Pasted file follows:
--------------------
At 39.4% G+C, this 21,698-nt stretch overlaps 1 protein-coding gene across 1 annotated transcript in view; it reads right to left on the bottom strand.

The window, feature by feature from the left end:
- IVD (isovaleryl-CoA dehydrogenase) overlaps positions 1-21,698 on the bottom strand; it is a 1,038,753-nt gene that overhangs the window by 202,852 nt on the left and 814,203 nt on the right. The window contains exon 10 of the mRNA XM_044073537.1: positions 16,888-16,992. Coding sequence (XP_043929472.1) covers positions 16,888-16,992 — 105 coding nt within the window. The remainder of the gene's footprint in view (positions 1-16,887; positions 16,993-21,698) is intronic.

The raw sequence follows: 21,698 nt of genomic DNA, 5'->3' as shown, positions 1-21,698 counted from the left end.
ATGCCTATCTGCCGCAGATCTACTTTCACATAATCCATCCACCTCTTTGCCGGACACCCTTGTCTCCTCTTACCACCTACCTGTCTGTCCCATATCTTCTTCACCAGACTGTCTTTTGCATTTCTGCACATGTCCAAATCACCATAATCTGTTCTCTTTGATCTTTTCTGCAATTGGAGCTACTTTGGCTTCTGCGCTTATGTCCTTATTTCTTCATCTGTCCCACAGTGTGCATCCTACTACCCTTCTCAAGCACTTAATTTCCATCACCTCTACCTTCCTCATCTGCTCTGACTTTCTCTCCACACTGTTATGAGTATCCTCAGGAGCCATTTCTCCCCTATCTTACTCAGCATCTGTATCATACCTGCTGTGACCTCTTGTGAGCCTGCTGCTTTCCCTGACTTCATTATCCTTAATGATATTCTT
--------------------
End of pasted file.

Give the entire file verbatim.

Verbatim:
At 39.4% G+C, this 21,698-nt stretch overlaps 1 protein-coding gene across 1 annotated transcript in view; it reads right to left on the bottom strand.

The window, feature by feature from the left end:
- IVD (isovaleryl-CoA dehydrogenase) overlaps positions 1-21,698 on the bottom strand; it is a 1,038,753-nt gene that overhangs the window by 202,852 nt on the left and 814,203 nt on the right. The window contains exon 10 of the mRNA XM_044073537.1: positions 16,888-16,992. Coding sequence (XP_043929472.1) covers positions 16,888-16,992 — 105 coding nt within the window. The remainder of the gene's footprint in view (positions 1-16,887; positions 16,993-21,698) is intronic.

The raw sequence follows: 21,698 nt of genomic DNA, 5'->3' as shown, positions 1-21,698 counted from the left end.
ATGCCTATCTGCCGCAGATCTACTTTCACATAATCCATCCACCTCTTTGCCGGACACCCTTGTCTCCTCTTACCACCTACCTGTCTGTCCCATATCTTCTTCACCAGACTGTCTTTTGCATTTCTGCACATGTCCAAATCACCATAATCTGTTCTCTTTGATCTTTTCTGCAATTGGAGCTACTTTGGCTTCTGCGCTTATGTCCTTATTTCTTCATCTGTCCCACAGTGTGCATCCTACTACCCTTCTCAAGCACTTAATTTCCATCACCTCTACCTTCCTCATCTGCTCTGACTTTCTCTCCACACTGTTATGAGTATCCTCAGGAGCCATTTCTCCCCTATCTTACTCAGCATCTGTATCATACCTGCTGTGACCTCTTGTGAGCCTGCTGCTTTCCCTGACTTCATTATCCTTAATGATATTCTT